Burnout risk not as high for professional service workers

Professional and business services are one of three industries that have seen reduced employee burnout risk levels so far in 2022, according to a new report from enterprise cloud software company Workday.

The report, Facing the risk of burnout in 2022measures how the risk of burnout has changed over the past year across different industries and geographies, and is based on an analysis of anonymous employee survey data from 1.5 million workers over 600 companies from all over the world.

Unlike burnout, which is defined as an outcome and would require assessment by a qualified medical professional, burnout risk examines indicators of workplace experience. Workday assessed the risk of burnout using results from employee surveys regarding connectedness, energy levels, and fulfillment, and then categorizing them as high, medium, or low risk.

Workday found that Professional and Business Services, as well as Financial Services, saw a decline in the number of organizations with higher levels of burnout risk (-5% and -2%, respectively), in part due to increased engagement scores in a number of areas. throughout 2021, including environment, autonomy, recognition and reward. Manufacturing was the other industry that saw a year-over-year reduction in burnout risk (-11%).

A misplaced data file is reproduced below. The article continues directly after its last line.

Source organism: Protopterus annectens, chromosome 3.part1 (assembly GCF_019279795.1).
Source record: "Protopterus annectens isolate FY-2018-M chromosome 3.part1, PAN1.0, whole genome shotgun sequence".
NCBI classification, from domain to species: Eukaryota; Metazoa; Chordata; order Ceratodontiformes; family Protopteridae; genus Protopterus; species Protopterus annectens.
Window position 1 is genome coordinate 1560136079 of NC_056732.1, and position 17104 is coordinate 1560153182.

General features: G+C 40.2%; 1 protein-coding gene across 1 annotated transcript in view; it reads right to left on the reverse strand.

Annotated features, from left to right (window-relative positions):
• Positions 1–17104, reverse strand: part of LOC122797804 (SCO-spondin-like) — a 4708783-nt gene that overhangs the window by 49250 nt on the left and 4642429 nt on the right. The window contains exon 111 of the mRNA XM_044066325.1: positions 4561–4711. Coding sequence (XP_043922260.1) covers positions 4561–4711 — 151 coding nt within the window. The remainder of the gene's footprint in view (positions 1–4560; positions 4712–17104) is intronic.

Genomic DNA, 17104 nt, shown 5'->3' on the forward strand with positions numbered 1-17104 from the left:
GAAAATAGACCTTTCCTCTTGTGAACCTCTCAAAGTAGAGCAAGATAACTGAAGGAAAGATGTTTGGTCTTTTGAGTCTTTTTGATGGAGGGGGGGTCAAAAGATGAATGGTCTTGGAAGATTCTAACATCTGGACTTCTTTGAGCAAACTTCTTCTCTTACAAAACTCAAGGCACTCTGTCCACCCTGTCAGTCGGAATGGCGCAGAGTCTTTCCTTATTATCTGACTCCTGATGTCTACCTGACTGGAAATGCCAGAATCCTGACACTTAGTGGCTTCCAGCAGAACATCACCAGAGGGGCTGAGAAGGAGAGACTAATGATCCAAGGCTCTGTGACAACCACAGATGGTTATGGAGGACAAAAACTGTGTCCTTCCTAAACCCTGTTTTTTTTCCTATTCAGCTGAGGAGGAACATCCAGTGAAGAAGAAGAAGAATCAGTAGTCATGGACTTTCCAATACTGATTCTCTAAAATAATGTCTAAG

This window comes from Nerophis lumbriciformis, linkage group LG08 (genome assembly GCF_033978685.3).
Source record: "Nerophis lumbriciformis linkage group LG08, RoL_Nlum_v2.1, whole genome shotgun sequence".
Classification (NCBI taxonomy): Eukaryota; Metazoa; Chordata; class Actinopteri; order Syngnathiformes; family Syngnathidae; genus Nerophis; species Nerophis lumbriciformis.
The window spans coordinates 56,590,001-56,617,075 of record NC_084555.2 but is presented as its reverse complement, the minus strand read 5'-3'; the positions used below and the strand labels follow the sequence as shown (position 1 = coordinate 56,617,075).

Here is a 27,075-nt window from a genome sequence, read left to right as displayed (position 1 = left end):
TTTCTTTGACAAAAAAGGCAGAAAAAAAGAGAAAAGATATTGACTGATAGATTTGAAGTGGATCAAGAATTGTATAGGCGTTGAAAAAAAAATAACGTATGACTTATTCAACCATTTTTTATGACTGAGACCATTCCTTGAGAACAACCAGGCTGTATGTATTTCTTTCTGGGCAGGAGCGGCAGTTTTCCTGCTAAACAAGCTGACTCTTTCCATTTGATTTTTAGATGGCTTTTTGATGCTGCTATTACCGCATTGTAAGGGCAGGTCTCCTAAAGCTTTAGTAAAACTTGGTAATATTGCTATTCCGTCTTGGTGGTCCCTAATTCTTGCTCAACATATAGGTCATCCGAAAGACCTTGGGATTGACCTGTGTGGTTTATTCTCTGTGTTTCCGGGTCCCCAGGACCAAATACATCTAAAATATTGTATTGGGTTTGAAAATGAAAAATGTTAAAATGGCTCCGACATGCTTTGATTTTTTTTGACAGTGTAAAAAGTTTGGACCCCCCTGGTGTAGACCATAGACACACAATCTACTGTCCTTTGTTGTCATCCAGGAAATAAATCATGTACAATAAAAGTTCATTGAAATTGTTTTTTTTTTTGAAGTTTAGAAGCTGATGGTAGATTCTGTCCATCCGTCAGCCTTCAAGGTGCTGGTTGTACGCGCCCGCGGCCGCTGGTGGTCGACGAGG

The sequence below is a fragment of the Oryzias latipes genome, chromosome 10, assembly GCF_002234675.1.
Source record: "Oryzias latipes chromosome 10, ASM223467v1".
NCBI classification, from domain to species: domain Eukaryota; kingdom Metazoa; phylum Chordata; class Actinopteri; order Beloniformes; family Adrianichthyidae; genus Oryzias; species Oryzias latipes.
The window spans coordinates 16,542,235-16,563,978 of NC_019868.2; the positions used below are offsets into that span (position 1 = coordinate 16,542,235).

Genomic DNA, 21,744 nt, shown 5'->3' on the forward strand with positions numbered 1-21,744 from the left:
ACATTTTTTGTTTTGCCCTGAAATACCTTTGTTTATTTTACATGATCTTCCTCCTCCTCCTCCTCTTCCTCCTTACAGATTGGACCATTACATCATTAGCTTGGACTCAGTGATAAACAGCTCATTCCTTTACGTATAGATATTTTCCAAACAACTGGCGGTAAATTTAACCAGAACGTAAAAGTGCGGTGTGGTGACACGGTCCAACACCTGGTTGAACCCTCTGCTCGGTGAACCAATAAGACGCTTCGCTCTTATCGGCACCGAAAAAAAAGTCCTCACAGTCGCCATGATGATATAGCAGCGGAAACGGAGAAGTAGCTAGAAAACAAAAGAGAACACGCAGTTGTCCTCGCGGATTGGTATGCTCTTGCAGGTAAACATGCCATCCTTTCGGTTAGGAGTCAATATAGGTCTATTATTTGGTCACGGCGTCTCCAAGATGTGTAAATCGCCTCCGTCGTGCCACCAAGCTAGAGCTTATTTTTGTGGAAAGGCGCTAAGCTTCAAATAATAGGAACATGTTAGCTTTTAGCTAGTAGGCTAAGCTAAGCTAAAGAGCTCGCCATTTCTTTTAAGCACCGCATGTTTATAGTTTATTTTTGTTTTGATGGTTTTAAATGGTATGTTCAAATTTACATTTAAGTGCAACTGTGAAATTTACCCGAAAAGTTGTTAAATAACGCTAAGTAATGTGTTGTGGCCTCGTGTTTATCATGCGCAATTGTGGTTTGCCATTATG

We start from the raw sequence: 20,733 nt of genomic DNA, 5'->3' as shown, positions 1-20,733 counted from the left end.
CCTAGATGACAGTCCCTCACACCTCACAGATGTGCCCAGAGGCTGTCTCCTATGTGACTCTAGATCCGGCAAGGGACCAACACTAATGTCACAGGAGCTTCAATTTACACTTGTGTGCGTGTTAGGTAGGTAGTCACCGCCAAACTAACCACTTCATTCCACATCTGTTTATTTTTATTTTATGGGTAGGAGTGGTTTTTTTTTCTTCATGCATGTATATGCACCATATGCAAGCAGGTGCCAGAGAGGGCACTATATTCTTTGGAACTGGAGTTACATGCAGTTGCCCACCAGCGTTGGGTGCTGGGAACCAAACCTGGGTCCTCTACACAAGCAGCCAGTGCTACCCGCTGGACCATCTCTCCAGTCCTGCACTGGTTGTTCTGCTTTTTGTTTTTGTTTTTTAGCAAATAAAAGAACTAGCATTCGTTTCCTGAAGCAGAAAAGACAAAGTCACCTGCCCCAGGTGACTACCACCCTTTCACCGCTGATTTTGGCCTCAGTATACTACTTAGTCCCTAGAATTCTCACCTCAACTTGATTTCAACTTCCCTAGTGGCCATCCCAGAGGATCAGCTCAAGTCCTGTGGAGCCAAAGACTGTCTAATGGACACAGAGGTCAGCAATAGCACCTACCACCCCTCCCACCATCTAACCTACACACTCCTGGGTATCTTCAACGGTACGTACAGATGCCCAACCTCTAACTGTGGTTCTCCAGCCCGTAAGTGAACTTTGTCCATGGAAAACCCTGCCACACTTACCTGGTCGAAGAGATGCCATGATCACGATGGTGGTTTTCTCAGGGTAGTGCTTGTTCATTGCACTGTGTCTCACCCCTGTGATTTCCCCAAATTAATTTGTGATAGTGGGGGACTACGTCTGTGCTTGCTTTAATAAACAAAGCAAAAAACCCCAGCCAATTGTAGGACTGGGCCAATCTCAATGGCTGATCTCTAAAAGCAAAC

Industries that operated on the frontlines of the pandemic, such as transportation (16%), government (10%) and healthcare (4%), experienced the largest increases in risk of job burnout. 2021 to 2022.

Source: Labor Day

Industries that score well on all three aspects of burnout risk (connectivity, energy levels, and fulfillment) include technology, financial services, and retail. All three sectors rank in the top 20th percentile for connectivity, while managing to maintain high levels of fulfillment and energy among employees, according to Workday.

The report says this about employees in professional and business services:

Although energy levels and sense of belonging are both high, employees seem to lack meaning and accomplishment in their work. This may be because it’s harder to see how your work is having a positive impact on others, especially compared to someone who regularly interacts with the public.

Among the 10 geographies tracked by Workday, U.S.-based organizations in the high-risk employee burnout category remained flat at 17% year-over-year. Australia, France, Germany and the Netherlands recorded year-over-year reductions in the proportion of organizations at higher risk of burnout, while Canada, Denmark , Norway and the UK recorded increases in levels of employee burnout risk. Like the United States, New Zealand experienced the same levels of employee burnout risk in 2022 as in 2021.

“From the big quit to the more recent wave of silent quits, it’s critical that leaders understand the changing needs of employees and take positive steps to help them stay engaged, motivated and meet them in the moment,” said Phil Chambers, Managing Director. from Workday Peakon Employee Voice.

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